splendid pioneer lady leaves to mourn
her loss four daughters and two
sons. Mrs. James B. Higley. Platts
mouth. Mrs. Rhoda White. Mrs. Min
nie Baldwin. Mrs. Rosa Jackson, all
of Council Bluffs. Iowa, John and
Mahlan Richardson, Plattsmouth.
The funeral services' were held
this afternoon at 2 o'clock from the
home on the east side of the river
and largely attended by the relatives
and friends of this well loved lady
and the body brought to this city
where It was laid to rest in the On!:
Hill cemetery.
While ,the fare over the railroads
were raised yesterday for all inter
state business, there has been no in
crease in the fare between points in
the state of Xebraska and the fare
remains as prior to the raise. The
changes in the interstate rates has
caused more or less confusion in the
minds of travelers but the Burling
ton as well as other railroads cf the
state announce that there is no boost
in the state rates. The state railway
commission has decided that the
state fares on and after September
1st, shall be governed by the two
cent fare law but what action will
be taken by the railroads has not
been determined.
From Friday's Dally.
Mrs. Floyd Harvey and four child
ren of Cozad. Neb., are in the city
enjoying a few days visit at the
homes of Mrs. Harvey's sis.ers, Mrs.
Charles E. Martin and Mrs. John
Schiapacasse. They were accompan
ied to this city by Mrs. A. C. Fry who
has been making her home at Cozad
for some time and Mrs. Fry will j
probably remain in this city for the j
winter at the home of her daughter. 1
Mrs. Martin. This is her first visit
back to the old home for some time
and the occasion has been one much
enjoyed by the friends of Mrs. Fry.
October Number Will be the Last
Paper Costs Chief Reason for
Its Discontinuance.
From Friday's Dally
Rising costs of publication, par
ticularly the famine price of white
paper, have resulted in the decision
of the executive committee of the
American Red Cross to discontinue
publication of the Red Cross Maga-j
zine. These have reached a point, i
said the announcement from nation-,
al headquarters, where further pub-!
lication would involve either consid
erable increase in the subscription
price or a subsidy from the general
funds of the society, which deems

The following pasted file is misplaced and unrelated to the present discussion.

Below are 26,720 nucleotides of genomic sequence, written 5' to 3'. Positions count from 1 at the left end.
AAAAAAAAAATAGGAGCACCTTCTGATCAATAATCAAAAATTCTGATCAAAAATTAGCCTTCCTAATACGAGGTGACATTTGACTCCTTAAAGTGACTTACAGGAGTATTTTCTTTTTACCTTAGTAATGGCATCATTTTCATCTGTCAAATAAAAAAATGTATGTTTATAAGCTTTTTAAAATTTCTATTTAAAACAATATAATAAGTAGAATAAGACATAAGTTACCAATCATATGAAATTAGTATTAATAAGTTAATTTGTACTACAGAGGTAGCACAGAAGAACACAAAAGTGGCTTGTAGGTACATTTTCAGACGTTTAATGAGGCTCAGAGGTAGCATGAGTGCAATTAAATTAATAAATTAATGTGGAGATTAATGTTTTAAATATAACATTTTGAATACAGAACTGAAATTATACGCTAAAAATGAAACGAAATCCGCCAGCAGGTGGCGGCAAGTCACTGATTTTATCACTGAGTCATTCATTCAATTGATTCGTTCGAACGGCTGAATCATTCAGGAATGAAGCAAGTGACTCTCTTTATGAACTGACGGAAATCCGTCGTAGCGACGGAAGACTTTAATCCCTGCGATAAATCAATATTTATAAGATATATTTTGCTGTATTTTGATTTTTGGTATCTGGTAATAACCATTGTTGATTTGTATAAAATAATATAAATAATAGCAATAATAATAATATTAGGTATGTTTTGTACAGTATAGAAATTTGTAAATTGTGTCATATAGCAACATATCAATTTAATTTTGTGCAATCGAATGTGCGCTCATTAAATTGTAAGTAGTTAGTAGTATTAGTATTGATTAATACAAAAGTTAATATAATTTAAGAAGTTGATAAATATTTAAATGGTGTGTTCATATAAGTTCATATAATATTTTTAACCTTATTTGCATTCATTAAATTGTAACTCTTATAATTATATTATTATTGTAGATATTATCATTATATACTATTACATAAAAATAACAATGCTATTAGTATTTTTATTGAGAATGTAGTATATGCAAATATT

either course inexpedient. According
ly, the October number will be the
"The Red Cross is now developing
an extensive peace-time iprogram
and in addition must carry on the
responsibilities assumed during the
war to the limit of its resources
available for that purpose," said an
announcement. "Had the Red Cross
Magazine been the only means of
communication with the public and
its workers it would have been neces
sary to continue the magazine, even
at a loss. Through the medium of
its other publications, however, such
as the national headquarters and di
vision bulletins, Junior Red Cross
Xews, pamphlets on special subjects
and with the co-operation of the
press and through the Red Cross mo
tion picture service, a machine for
distributing information has been de
veloped so that even with the elimi
nation of the magazine this work
will continue."
Attorney C. E. Tefft of Weeping
Water, arrived this morning to spend
a few hours at the court house look
ing after some of his cases in ocurt.
Albert Bauers and Steven Lewis
of Murdock were In the city yester
day for a few hours looking: after
some matters of business at the
court house and calling on their
friends In the county seat.
One day last week a large bul,l
snake crawled through a small hole
into the hen house on the farm of
Mrs. Emily Gonzales and chose a
large glass nest egg for a meal and
succeeded in swallowing it. It did
not act right and when he tried to
crush the egg by twisting his neck
there was nothing doing. This
alarmed him and he tried to get right
out of there so he made a dive for
the hole, getting as far as where the
egg had lodged he was trapped and
so when they went to the hen house
there he was. The snake was im
mediately dispatched and an autop
sy revealed that he had swallowed
the glass egg. Eimwood Leader
Echo, i
Attorney General of State Will Try
to Maintain Rate According
to Law on Statutes.
From Friday's Dallv.
Attorney General Clarence Davis
is said to be preparing to do every
thing in his power to enforce the
two cent fare law, in Xebraska. but
there are many who believe he is
facing a losing fight. Numerous oth
er states however, which have a two